San Mateo Housing Absorption Rates May 2006-2009

Central Park, San Mateo

Central Park, San Mateo

Where We Are

Whether the bubble is popped and we’re over the hump may still be a question in the minds of some.  But based on what we’re currently seeing, not only in the statistics but in the field, we’re confident – at least for the moment – that the rough market conditions have subsided and we’re looking at stability for the near future.

Are The Banks Holding Back?

The only question in my mind is are the banks holding back on their inventory?  It’s a rumor that nobody seems to have an answer to.  Gary Miljour is asking that same question and getting a lot of different answers.

There’s No Blanket Answer

Tim Harris has a blanket answer that, yes, the banks are holding back and we haven’t seen the bottom.  That’s a somewhat dangerous statement since real estate is local.  Some markets may not have hit bottom, others have.  If the banks don’t have any inventory in those neighborhoods, then the likely conclusion is that they’ve hit bottom.

2006 2007 2008 2009
Atherton 2.8 2.6 6 4.6
Belmont 1 1 2 1.5
Brisbane 1.3 3.3 8.5 5
Burlingame 1.3 1.5 2.4 1.9
Colma 0 2 4 1
Daly City 2.5 3.9 2 1
East Palo Alto 2 4.7 4.3 1
El Granada 2.7 4 3.3 6
Foster City 2 1 1.8 2
Half Moon Bay 2.9 4.2 6.3 6
Hillsborough 2 2.9 5.8 4.3
La Honda 3.3 3.3 3.5 4.7
Loma Mar 1 3 4 1
Menlo Park 1.5 1.7 1.9 1.7
Millbrae 1.6 1.5 2.3 1.2
Montara 5 4.3 7 3.6
Moss Beach 3 4.7 4.5 12
Pacifica 2.4 4.7 3.7 1
Pescadero 6 4 8 3
Portola Valley 2.4 3 2.9 5.5
Redwood City 1.3 2 2.5 1.8
Redwood Shores 1.4 1 5 3
San Bruno 1.3 4 2 1
San Carlos 1.5 2.3 1.8 2.2
San Gregorio 5 0 2 3
San Mateo 1.3 1.6 2.3 1.6
South San Francisco 1.9 4 2.9 1
Woodside 8.8 3.3 12.5 7.6

Month To Month

Previous years’ housing stats are interesting but tracking the year is probably more helpful for those purchasing a home in the near future.

Foster City Recovery

There was a blip in Foster City where inventory was really climbing and there was concern about the direction of prices.  Where they going to come down in one of the only cities in the county where they were holding steady?  Doesn’t look like it.  Foster City’s inventory is back down again.

San Mateo Micro Markets

Although this chart shows all of  San Mateo it doesn’t show the micro markets we have.  The Village is still hot – multiple offers are commonplace right now.  There have been a couple of houses that have sold without hitting the market; I have to question the reasons for that in a neighborhood that has that much interest.

Pacifica Too

Since Pacifica is my home town, I always have to take a closer look.  They’re seeing a similar situation as the Village:  Multiple offers on what’s considered the first-time buyer market.  The one caveat to that is always that the house has to be priced to create that kind of response.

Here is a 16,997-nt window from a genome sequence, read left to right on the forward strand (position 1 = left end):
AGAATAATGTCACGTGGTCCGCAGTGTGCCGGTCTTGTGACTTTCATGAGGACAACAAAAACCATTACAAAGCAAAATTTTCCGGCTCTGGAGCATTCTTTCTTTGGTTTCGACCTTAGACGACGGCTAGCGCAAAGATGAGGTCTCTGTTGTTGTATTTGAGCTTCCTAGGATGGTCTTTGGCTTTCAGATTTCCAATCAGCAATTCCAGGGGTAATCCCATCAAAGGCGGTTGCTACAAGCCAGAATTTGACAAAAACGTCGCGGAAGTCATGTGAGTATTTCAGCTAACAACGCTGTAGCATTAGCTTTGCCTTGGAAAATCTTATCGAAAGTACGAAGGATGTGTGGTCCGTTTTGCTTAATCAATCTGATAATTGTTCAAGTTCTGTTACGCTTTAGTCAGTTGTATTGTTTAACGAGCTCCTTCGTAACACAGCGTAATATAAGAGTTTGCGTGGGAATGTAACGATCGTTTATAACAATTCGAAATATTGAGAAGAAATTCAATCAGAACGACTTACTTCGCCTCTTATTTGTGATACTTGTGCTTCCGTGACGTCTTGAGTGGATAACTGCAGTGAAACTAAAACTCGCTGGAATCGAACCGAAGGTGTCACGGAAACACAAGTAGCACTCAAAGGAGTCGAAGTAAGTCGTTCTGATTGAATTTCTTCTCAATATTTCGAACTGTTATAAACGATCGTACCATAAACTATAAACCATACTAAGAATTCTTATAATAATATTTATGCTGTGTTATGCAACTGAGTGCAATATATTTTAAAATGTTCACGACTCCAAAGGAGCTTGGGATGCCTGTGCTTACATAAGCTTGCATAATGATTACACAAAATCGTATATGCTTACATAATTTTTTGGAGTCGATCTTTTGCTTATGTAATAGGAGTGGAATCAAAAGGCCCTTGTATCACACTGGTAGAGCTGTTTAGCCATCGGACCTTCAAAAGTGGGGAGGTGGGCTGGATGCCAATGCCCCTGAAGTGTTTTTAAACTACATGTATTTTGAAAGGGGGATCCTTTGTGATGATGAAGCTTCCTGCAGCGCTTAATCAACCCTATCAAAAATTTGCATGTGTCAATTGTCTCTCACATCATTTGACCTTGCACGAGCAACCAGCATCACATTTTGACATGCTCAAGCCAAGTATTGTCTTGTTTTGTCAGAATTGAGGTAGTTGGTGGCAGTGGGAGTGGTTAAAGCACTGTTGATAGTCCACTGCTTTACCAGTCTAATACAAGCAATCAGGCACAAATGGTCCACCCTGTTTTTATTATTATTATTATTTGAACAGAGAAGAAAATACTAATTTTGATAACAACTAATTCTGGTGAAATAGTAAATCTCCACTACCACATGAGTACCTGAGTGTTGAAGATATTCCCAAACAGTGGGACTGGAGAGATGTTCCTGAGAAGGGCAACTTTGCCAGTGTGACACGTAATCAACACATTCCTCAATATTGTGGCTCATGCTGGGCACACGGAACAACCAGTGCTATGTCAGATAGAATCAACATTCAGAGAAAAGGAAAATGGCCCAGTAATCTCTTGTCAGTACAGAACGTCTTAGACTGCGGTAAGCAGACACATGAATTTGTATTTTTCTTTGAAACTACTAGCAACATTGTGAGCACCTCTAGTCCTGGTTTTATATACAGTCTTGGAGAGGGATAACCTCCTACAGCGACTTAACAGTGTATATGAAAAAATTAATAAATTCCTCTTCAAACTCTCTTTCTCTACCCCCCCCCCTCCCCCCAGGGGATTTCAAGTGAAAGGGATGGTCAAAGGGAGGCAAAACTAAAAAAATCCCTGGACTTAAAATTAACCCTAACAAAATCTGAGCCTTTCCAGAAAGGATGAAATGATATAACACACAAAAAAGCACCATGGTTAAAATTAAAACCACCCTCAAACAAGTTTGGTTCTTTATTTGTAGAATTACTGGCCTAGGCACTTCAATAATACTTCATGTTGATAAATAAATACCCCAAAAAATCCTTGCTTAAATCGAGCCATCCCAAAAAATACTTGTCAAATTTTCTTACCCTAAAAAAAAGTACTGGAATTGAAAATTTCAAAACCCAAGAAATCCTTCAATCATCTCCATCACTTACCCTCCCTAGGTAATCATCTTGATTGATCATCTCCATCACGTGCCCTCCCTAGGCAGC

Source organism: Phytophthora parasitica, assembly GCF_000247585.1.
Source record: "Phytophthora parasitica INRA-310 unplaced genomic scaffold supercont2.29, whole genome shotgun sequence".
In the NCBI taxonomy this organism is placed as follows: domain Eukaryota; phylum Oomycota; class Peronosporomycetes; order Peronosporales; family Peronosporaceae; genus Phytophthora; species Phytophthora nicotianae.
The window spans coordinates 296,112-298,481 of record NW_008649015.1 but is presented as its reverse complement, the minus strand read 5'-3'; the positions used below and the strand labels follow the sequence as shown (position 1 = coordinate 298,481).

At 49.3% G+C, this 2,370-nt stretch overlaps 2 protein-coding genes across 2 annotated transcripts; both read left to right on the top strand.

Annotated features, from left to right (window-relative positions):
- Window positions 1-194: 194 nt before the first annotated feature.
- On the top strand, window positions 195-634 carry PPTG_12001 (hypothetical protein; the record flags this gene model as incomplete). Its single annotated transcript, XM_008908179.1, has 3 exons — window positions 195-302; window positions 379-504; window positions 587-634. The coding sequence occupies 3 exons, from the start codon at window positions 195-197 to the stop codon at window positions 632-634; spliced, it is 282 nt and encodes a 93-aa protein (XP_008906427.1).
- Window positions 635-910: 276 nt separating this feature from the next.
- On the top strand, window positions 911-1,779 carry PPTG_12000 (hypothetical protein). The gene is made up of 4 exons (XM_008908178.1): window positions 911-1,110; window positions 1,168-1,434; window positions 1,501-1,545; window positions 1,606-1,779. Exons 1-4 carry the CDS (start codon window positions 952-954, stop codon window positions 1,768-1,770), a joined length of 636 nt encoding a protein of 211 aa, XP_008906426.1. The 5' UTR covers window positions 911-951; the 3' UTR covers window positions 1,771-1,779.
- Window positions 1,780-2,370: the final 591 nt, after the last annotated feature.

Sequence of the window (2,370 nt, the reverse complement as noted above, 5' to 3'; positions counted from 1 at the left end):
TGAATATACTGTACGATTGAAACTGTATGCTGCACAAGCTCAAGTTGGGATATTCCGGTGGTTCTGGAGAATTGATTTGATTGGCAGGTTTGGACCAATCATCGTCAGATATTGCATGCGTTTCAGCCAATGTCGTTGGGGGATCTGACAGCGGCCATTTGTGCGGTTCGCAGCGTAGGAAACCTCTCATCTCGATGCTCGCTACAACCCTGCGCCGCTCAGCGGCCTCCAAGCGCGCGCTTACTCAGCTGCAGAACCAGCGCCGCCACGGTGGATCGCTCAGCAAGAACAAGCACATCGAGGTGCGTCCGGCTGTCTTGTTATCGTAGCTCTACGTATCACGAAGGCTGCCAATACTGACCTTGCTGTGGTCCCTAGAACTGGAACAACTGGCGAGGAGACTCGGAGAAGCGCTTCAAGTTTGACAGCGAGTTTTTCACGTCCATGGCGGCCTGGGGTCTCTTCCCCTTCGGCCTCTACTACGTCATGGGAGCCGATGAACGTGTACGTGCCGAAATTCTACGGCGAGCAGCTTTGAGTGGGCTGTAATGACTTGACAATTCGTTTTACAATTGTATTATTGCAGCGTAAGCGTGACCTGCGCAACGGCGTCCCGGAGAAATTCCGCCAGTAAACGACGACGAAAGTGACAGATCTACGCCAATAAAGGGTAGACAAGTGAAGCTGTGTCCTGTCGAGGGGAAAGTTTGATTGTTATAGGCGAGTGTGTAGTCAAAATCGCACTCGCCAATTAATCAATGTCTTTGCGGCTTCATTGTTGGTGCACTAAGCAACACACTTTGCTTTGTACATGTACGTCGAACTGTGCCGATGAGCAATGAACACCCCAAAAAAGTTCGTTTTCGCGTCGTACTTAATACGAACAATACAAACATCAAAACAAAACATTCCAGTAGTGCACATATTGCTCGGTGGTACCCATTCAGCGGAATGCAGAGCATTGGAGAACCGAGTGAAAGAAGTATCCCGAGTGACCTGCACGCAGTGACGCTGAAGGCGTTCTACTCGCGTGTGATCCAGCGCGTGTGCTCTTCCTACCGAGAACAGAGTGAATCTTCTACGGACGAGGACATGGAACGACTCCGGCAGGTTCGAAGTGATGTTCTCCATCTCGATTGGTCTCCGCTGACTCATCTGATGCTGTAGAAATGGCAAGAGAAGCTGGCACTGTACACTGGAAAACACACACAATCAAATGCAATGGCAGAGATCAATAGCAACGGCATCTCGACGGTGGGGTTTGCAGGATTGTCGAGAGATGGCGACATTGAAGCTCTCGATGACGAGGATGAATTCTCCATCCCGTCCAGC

January February March April May
Atherton 25 18 8.6 10.8 4.6
Belmont 3 2 2.3 2 1.5
Brisbane 2 6 5 3 5
Burlingame 3.6 4 3 1.6 1.9
Colma 6 1 2.5 1 1
Daly City 1.3 1 1 1 1
East Palo Alto 1.3 1.6 1.4 2.4 1
El Granada 5 31 11 9 6
Foster City 6.5 10.7 10 2.8 2
Half Moon Bay 7.6 11 7.5 16 6
Hillsborough 7.7 12.8 5.9 5.9 4.3
La Honda 8 5 3.7 6 4.7
Loma Mar 1 1 1 0 1
Menlo Park 3.5 3.4 4 1.9 1.7
Millbrae 5.9 9.5 3 1.6 1.2
Montara 18 17 16 4.5 3.6
Moss Beach 10 16 7 5.5 12
Pacifica 2.8 2.8 1.9 1.3 1
Pescadero 8 4 5 2 3
Portola Valley 11 3.8 3.4 2.8 5.5
Redwood City 3.3 2.5 2.4 2.3 1.8
Redwood Shores 4.7 9 6 2 3
San Bruno 1.6 1.4 1.5 1 1
San Carlos 3.8 2.3 2.8 2 2.2
San Gregorio 2 2 1 2 3
San Mateo 2.9 3 2 2 1.6
South San Francisco 2.5 1.7 1.4 1 1
Woodside 16 6.8 7.3 7 7.6

Absorption Rates

The absorption rate is a quick way to see if the number of homes for sale in San Mateo County is going up or down. It’s just one of the statistics used to evaluate pricing.

What you’re looking at is how many months’ inventory there is on the market. The assumption is that it will take X number of months for all of the houses currently on the market to sell. More inventory = longer to sell.

You can also see if the area is a buyer or a sellers’ market. The National Association of Realtors defines a balanced market as one is which there is 6 months of inventory. More than 6 months, it’s a buyers’ market; less is a sellers’ market.

Vicki Moore About Vicki Moore

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RE/MAX Star Properties
282 Redwood Shores Parkway
Redwood Shores, CA 94065

By Phone:
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Comments

  1. PL says:

    what do the charts show? its not clear to me

  2. admin says:

    Glad you asked Pat. So what we’re looking at is basically supply and demand. Let’s look at the second chart – the one that shows January through May of this year. If you scroll to Pacifica, you’ll see a definite trend there of inventory declining.

    As inventory declines there’s fewer choices for buyers and it’s likely that prices will increase because of the demand.

    The National Association of Realtors defines a buyers’ market as one that has more than 6 months inventory. By looking at the chart you’ll see that cities like El Granada and Half Moon Bay are in a buyers’ market. Cities like Pacifica, San Bruno and San Mateo are considered sellers’ markets.

    Does that help?

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